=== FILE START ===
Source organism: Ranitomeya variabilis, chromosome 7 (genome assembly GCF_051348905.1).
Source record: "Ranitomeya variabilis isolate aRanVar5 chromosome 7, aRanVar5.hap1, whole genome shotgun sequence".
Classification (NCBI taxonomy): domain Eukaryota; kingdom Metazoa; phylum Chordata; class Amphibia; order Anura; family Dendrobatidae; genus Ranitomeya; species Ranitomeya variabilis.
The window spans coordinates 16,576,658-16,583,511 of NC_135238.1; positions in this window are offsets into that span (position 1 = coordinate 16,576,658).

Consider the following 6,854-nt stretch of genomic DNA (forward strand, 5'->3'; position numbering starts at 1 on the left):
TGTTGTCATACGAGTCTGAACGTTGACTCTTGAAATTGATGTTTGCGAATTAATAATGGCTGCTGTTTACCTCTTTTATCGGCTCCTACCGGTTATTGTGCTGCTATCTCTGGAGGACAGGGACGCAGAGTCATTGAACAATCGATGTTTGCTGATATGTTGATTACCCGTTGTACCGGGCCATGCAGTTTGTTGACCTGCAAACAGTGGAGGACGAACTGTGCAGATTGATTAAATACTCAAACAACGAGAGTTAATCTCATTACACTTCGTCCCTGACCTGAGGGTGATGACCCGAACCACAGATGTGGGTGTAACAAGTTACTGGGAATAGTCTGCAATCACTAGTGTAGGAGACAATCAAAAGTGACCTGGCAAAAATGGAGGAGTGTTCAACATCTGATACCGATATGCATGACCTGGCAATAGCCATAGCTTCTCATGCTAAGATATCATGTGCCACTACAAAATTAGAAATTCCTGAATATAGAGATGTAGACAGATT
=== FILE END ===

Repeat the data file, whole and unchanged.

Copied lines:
Source organism: Ranitomeya variabilis, chromosome 7 (genome assembly GCF_051348905.1).
Source record: "Ranitomeya variabilis isolate aRanVar5 chromosome 7, aRanVar5.hap1, whole genome shotgun sequence".
Classification (NCBI taxonomy): domain Eukaryota; kingdom Metazoa; phylum Chordata; class Amphibia; order Anura; family Dendrobatidae; genus Ranitomeya; species Ranitomeya variabilis.
The window spans coordinates 16,576,658-16,583,511 of NC_135238.1; positions in this window are offsets into that span (position 1 = coordinate 16,576,658).

Consider the following 6,854-nt stretch of genomic DNA (forward strand, 5'->3'; position numbering starts at 1 on the left):
TGTTGTCATACGAGTCTGAACGTTGACTCTTGAAATTGATGTTTGCGAATTAATAATGGCTGCTGTTTACCTCTTTTATCGGCTCCTACCGGTTATTGTGCTGCTATCTCTGGAGGACAGGGACGCAGAGTCATTGAACAATCGATGTTTGCTGATATGTTGATTACCCGTTGTACCGGGCCATGCAGTTTGTTGACCTGCAAACAGTGGAGGACGAACTGTGCAGATTGATTAAATACTCAAACAACGAGAGTTAATCTCATTACACTTCGTCCCTGACCTGAGGGTGATGACCCGAACCACAGATGTGGGTGTAACAAGTTACTGGGAATAGTCTGCAATCACTAGTGTAGGAGACAATCAAAAGTGACCTGGCAAAAATGGAGGAGTGTTCAACATCTGATACCGATATGCATGACCTGGCAATAGCCATAGCTTCTCATGCTAAGATATCATGTGCCACTACAAAATTAGAAATTCCTGAATATAGAGATGTAGACAGATT